• “the general public either believes everything they say now (health food faddism) or believes nothing they say”. And exactly!

        I’m on the believe nothing slope…gathering more to disbelieve daily. Common sense says….well, it would if any of it had been learnt and retained. Today we are exposed to the largely worthless output of a multitude of Universities in UK and from the US. A Professor here and a Doctor there…many, many! I sometimes have difficulty believing medical doctors let alone the aforementioned. Occasionally, I meet a doctor (med) who is someone who doesn’t pretend to be…with all that over bearing utterance stuff and glares/looks. My common sense approach on most things is to look at the motivation for it initially and very carefully. Trying to keep most of the present day alarmist crap in memory is truly difficult! Also, one size does not fit all…in any respect.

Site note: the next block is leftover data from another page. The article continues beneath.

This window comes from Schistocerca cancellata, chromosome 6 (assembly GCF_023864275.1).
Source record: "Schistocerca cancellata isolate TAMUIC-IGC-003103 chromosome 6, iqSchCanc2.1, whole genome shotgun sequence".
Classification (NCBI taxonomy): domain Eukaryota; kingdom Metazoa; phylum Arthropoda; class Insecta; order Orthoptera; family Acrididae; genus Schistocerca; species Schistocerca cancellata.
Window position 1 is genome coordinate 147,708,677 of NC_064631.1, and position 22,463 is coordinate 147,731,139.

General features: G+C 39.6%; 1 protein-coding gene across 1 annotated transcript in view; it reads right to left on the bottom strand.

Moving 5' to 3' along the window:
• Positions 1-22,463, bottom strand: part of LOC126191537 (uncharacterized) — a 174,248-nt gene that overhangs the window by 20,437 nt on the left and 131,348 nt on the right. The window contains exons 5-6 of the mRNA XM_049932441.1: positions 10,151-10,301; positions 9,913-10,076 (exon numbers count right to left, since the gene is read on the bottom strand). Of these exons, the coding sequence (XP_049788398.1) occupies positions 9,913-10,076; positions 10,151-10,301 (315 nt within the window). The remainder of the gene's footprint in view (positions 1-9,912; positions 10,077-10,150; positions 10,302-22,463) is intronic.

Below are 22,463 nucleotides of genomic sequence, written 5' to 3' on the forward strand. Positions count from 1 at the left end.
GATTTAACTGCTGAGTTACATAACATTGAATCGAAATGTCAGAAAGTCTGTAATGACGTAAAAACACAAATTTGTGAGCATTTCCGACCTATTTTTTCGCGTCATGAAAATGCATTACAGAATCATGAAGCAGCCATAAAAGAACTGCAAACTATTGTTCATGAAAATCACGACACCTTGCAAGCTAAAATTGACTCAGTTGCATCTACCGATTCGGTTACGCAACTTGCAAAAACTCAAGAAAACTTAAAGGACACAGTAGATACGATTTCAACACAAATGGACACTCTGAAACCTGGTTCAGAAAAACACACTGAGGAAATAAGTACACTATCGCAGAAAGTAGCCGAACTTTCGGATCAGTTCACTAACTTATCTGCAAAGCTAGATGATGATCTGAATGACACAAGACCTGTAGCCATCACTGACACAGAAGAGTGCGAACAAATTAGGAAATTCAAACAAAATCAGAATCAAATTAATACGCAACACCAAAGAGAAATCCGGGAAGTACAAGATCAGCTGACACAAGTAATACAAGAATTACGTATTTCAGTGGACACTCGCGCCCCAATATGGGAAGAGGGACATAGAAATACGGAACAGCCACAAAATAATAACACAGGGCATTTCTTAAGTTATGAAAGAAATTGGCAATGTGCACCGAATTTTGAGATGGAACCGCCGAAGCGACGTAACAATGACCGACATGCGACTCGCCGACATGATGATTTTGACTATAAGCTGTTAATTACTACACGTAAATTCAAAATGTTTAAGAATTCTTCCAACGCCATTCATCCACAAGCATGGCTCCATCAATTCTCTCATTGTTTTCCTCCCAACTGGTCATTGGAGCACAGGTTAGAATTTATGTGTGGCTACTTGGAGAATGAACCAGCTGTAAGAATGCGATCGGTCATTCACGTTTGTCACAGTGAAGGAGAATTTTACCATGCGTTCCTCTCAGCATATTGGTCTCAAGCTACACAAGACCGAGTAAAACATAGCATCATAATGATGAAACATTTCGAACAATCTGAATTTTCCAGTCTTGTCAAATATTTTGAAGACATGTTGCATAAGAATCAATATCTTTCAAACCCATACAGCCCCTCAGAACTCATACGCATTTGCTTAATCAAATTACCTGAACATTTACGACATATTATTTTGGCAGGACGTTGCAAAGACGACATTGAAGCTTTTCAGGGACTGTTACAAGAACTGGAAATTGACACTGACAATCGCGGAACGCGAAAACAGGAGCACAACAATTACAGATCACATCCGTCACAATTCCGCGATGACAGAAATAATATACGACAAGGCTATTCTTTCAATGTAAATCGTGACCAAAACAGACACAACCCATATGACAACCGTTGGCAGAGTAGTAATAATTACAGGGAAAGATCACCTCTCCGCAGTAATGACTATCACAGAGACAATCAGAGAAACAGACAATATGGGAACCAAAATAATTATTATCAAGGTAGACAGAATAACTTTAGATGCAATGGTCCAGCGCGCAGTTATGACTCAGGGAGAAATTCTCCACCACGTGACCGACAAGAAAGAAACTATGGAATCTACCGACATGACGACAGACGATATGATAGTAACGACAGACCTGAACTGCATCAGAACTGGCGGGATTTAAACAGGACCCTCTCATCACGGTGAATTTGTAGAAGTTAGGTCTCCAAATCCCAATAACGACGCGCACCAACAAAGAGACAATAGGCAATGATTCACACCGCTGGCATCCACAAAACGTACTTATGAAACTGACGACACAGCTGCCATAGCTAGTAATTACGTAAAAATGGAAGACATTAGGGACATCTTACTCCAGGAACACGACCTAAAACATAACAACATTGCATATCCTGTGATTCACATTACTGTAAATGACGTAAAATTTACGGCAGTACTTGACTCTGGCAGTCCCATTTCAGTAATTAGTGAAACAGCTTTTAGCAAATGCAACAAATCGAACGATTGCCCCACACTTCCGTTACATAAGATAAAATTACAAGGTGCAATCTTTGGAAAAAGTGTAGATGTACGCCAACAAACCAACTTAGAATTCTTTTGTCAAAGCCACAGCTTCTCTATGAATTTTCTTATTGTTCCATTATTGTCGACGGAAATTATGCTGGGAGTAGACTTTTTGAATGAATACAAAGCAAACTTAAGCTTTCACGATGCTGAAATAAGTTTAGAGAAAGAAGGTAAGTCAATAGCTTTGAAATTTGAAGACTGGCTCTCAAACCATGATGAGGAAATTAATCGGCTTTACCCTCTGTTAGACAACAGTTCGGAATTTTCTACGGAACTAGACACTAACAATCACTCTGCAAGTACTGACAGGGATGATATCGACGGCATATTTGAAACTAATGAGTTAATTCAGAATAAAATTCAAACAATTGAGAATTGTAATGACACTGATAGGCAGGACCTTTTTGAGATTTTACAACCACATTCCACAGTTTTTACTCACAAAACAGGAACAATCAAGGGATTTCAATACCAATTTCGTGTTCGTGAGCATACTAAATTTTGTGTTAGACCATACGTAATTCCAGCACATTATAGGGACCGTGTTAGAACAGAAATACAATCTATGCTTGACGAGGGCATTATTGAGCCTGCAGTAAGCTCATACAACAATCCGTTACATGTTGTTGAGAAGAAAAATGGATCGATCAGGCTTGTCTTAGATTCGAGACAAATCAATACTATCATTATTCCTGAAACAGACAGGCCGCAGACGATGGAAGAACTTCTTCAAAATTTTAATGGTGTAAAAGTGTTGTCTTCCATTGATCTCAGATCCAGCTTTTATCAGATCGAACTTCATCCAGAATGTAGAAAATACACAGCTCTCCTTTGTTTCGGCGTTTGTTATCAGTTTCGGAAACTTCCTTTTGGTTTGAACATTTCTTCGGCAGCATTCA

• More of a gravy juggernaut than a train. My understanding is that is was almost “born” to be a Behemoth through an unfortunate serendipity of events.

      When Margaret Thatcher broke the mine strike in the UK, she was determined that no small group would ever be able to hold the country to ransom again. She needed to find an energy source other than coal to depend on. Oil was unreliable with troubles in the Middle East, so nuclear was the only answer. But everyone had been conditioned to shun anything with the n-word in it. She had to brainwash the unwashed that fossil fuels were bad, so laid the money on the table to do that job. Someone dug up enough on an obscure little something to start the AGW ball rolling.

      About the same time, Greenpeace were at a loose end, having achieved all of the legislating they’d wanted. The Berlin Wall fell and all of the anti-western pro-communism brigade needed something to paint on their placards, now that their ideal had crumbled before them. The stage was set for a new anti-western, anti-industrialization, anti-capitalist idea to be instantly flooded by idealists, propagandists, rent seekers etc.